With the beginning of May, the Littoral Society will resume one of our most popular volunteer activities: horseshoe crab tagging.
As in previous years, we will be tagging at multiple locations in New Jersey throughout May and June. Anyone who would like to participate can sign up through our website for tagging. Tagging is closed for dates along the Delaware Bay. You can still register to tag with us at sites along the Shark River.
The Littoral Society's community science tagging program developed as a means to gauge the effectiveness of the Society-led horseshoe crab spawning habitat restoration efforts along Delaware Bay. Delaware Bay is home to the largest spawning horseshoe crab population in the world.
Habitat restoration efforts became imperative following Hurricane Sandy in October 2012, which left many Delaware bayshore beaches covered in debris and stripped of sand. Horseshoe crabs, which have survived largely unchanged for about 450 million years, play a crucial role in the ecology of Delaware Bay, migration of shorebirds, and human health.
The Delaware Bay estuary is the largest stopover for shorebirds along the Atlantic Flyway. Migratory shorebirds, including the threatened Red Knot (Calidris canutus), stop in Delaware Bay each spring to feast on horseshoe crab eggs before completing their migration to Arctic nesting grounds.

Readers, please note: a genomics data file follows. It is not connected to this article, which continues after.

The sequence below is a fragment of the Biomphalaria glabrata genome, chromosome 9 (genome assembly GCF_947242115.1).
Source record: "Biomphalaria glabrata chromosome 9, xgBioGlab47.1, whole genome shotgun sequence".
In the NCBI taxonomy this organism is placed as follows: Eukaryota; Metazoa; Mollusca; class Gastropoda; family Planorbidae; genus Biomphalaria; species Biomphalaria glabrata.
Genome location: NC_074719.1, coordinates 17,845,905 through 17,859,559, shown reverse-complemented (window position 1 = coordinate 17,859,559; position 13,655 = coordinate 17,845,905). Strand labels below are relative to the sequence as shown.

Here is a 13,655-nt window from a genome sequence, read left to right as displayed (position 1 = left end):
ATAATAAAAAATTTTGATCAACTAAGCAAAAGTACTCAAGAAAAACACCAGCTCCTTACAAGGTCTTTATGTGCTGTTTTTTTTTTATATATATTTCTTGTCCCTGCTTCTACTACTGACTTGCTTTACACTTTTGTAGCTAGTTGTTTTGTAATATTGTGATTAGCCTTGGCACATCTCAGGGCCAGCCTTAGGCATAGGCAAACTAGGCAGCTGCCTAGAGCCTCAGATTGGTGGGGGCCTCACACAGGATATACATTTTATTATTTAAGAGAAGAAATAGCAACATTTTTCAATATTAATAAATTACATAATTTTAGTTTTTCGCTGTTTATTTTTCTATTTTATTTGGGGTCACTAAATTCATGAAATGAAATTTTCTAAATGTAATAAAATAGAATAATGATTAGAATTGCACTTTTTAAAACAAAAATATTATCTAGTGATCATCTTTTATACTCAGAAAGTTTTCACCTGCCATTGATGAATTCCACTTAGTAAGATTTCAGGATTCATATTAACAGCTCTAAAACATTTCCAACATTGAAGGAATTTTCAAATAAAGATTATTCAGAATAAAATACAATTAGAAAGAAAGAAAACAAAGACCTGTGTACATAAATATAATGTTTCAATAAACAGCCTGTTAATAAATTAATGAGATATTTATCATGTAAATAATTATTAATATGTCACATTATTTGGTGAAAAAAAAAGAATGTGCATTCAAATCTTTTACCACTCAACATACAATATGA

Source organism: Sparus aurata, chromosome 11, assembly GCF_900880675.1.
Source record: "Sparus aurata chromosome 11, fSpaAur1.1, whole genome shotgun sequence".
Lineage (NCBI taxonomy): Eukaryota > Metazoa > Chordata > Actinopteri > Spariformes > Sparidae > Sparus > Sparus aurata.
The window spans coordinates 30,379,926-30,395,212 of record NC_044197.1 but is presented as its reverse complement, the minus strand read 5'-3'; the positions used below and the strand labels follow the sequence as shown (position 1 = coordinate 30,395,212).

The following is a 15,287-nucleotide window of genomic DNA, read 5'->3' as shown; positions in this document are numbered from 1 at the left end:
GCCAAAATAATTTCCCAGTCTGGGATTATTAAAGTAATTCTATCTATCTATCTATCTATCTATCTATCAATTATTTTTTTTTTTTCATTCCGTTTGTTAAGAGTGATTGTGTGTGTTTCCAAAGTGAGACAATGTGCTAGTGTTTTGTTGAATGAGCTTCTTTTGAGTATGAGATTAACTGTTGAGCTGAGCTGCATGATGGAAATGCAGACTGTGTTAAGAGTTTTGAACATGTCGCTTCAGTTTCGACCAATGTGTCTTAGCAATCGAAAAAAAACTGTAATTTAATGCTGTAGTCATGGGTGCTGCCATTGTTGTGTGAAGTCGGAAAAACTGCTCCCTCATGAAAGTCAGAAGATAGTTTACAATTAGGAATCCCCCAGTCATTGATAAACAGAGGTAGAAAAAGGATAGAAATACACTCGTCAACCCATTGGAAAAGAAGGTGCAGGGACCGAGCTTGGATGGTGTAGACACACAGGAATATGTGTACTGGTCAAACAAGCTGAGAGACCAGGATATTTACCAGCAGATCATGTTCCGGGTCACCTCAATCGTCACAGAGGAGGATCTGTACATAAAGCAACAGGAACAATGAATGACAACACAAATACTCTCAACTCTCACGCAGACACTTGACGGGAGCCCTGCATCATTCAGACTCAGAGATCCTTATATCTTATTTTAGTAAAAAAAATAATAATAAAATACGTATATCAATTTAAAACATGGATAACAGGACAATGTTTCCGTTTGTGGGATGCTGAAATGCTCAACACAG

In addition to feeding hungry shorebirds, horseshoe crab blood has also helped to keep many of us alive. If you have ever had a vaccine, chances are that it was tested for safety using horseshoe crab blood.
Tagging and monitoring crabs helps provide information on population trends and crab movement, which provides a small window into the health of an important and ancient species. The spawning season of the Horseshoe Crab is the only time they come ashore and the season is just a few short weeks in May and June. Data from the work is provided to the US Fish and Wildlife Service and also helps us identify possible beaches for future restoration projects.
Tagging crabs is also an educational and family-friendly activity. Volunteers join us on beaches at night around peak times for crab spawning and learn about horseshoe crab biology prior to tagging live crabs.
Your donations keep this program going.
Have questions? Contact Quinn Whitesall at email@example.com for more info on Delaware Bay crab tagging or Capt. Al Modjeski at firstname.lastname@example.org for more info on tagging along the Shark River. You can find more information about tagging on our website. Additional information on where to meet and what you should bring will also be emailed after registration.